Are you excited to tour?

I like being on stage. It’s scary every time, but I really do like it. They say you get a rush from a crowd. It’s a whole cliché, but it’s kind of true. Sometimes it doesn’t work – and it sucks – and sometimes it’s awesome. I have done a few solo EDJ acoustic things that have been really cool. The EDJ live show is a recreation – I could never play like (guitarist) Sam Cohen in a million years. He had this incredibly textured, super synthed out and treated guitar.

Listen: “For The Boy Who Moved Away”

You’ve been doing a solid amount of film scoring and guest appearances in recent years. Is EDJ just one part of the Eric Johnson experience now?

Majorly! You think of film scoring as a dream job, but it’s completely different. The reality is that when you’re starting out, the way you work is very compromised. You’re working with someone else’s vision. I think it’s a really cool exercise because it forces you to to go deeply into other places that you would never imagine. It’s changed me in two big ways:
First, it made me into an engineer and a producer, which I had never had any plans of becoming. A huge bi-product of this is that I’m now capable of using the studio as a writing school.
Second, because film scoring concerns interpreting someone else’s music, it’s like a loaded bat: You come swinging and you’re completely free. You come back and realize you can go anywhere. Film scoring has made me exercise a new part of my brain that I didn’t get to use very much. I get to approach things in a completely different way. You have to evolve… I want to get out there and move people, but I want to do my thing too. The hope is that people will hear this as something different and be stoked on that too.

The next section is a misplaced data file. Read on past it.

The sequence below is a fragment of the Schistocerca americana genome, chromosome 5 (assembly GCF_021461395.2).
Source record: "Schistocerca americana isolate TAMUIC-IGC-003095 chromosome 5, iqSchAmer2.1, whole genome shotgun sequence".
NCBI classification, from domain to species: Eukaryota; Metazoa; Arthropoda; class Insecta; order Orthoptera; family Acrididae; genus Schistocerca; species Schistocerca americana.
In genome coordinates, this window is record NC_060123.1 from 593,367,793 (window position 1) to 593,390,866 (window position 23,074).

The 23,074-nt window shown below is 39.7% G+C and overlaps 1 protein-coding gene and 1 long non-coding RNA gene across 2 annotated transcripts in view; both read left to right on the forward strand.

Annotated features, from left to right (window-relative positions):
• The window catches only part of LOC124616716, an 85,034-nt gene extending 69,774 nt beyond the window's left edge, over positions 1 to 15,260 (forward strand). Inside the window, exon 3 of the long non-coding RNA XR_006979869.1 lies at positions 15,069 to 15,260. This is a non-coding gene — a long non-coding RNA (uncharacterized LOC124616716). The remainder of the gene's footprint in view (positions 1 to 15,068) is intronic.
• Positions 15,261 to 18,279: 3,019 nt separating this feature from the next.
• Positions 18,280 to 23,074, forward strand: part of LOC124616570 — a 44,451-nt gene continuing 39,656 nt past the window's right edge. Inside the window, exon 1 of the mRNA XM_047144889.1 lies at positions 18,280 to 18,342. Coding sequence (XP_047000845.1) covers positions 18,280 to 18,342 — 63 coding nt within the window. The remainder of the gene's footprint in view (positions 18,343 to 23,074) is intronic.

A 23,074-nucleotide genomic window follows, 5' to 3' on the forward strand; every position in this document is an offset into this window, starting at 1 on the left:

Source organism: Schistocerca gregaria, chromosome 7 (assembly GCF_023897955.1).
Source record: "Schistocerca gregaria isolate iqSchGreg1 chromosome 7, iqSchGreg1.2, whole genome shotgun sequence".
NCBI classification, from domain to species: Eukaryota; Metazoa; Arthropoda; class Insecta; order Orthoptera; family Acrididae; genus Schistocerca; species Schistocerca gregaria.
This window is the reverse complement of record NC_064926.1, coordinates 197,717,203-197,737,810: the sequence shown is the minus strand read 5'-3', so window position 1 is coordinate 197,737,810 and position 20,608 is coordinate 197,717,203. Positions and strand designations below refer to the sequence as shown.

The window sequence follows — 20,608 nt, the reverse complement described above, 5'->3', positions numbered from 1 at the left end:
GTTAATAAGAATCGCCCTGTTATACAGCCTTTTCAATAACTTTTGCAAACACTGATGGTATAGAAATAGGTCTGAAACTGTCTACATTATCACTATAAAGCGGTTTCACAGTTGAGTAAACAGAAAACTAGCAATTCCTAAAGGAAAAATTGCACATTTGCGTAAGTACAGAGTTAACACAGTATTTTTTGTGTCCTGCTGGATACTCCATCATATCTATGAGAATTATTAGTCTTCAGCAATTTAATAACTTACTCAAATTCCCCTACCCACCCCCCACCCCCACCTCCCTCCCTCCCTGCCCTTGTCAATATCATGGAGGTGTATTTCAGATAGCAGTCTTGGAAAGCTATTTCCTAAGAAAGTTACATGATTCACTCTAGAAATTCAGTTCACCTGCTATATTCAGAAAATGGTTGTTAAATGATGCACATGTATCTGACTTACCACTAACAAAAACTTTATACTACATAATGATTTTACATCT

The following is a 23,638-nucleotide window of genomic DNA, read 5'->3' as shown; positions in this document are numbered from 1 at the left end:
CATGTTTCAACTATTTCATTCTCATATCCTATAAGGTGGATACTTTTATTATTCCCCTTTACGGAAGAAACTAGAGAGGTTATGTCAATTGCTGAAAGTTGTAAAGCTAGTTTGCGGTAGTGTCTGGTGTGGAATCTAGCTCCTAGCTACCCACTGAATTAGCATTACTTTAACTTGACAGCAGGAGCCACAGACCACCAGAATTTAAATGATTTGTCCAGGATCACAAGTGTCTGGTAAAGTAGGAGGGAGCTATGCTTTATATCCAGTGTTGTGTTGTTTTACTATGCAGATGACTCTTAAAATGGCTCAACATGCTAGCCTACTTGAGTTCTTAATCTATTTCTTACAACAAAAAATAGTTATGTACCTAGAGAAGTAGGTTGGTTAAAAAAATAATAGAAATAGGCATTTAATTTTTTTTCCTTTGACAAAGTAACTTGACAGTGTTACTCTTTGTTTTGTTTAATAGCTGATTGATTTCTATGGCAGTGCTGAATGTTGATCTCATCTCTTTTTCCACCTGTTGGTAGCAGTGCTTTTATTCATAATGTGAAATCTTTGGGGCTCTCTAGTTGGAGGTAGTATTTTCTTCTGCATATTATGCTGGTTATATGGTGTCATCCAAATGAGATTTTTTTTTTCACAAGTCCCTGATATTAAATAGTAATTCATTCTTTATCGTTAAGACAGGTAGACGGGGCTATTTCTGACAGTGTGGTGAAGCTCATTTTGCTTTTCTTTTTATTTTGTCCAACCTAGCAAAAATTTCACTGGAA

What are you the most proud of about this record?

I think I’m proud of the words. I’m proud of how I manned up and really wrote about something this time – not that I‘m not proud of what I wrote about before. In certain ways, I think I was a little bit restrained, but I’m proud that I let it all out. When you put something out in the world like that, it’s really terrifying. You always want people to like what you do, but you particularly do because it comes from this very personal place. Even if it does nothing, at least I did it.


EDJ’s Tour Dates

08/01 – Happy Valley, OR – Pickathon Festival 08/03 – Happy Valley, OR – Pickathon Festival 08/28-30 – Asheville, NC – Harvest Records At 10: Transfigurations II 09/05 – Salt Lake City, UT @ Kilby Court 09/06 – Denver, CO @ Leon 09/07 – Colorado Springs, CO @ Ivywild School 09/10 – Dallas TX @ Granada Theater $ 09/11 – Austin TX @ Emo’s  $ 09/12 – Houston TX @ Fitzgerald’s  $ 09/13 – New Orleans LA @ One Eyed Jacks  $ 09/15 – Tallahassee FL @ Club Downunder  $ 09/16 – Birmingham AL @ Workplay Theater  $ 09/17 – Carrboro NC @ Cat’s Cradle $ 09/19 – Atlanta, GA @ Terminal West $ 09/21 – Louisville, KY @ The KCD Theater # 09/23 – Chicago, IL @Schuba’s 09/25 – New York, NY @ Mercury Lounge
$ = w/ Delta Spirit         # = w/ Josh Ritter

Learn more about Eric Johnson and EDJ here!

Mitch Mosk

Mitch is the Editor-in-Chief of Atwood Magazine and a 2014 graduate from Tufts University, where he pursued his passions of music and psychology. He currently works at Universal Music Group in New York City. In his off hours, Mitch may be found songwriting, wandering about one of New York's many neighborhoods, or writing an article on your next favorite artist for Atwood. Mitch's words of wisdom to fellow musicians and music lovers are thus: Keep your eyes open and never stop exploring. No matter where you go, what you do or who you are with, you can always learn something new and inspire something amazing. Say hi here: mitch[at]atwoodmagazine[dot]com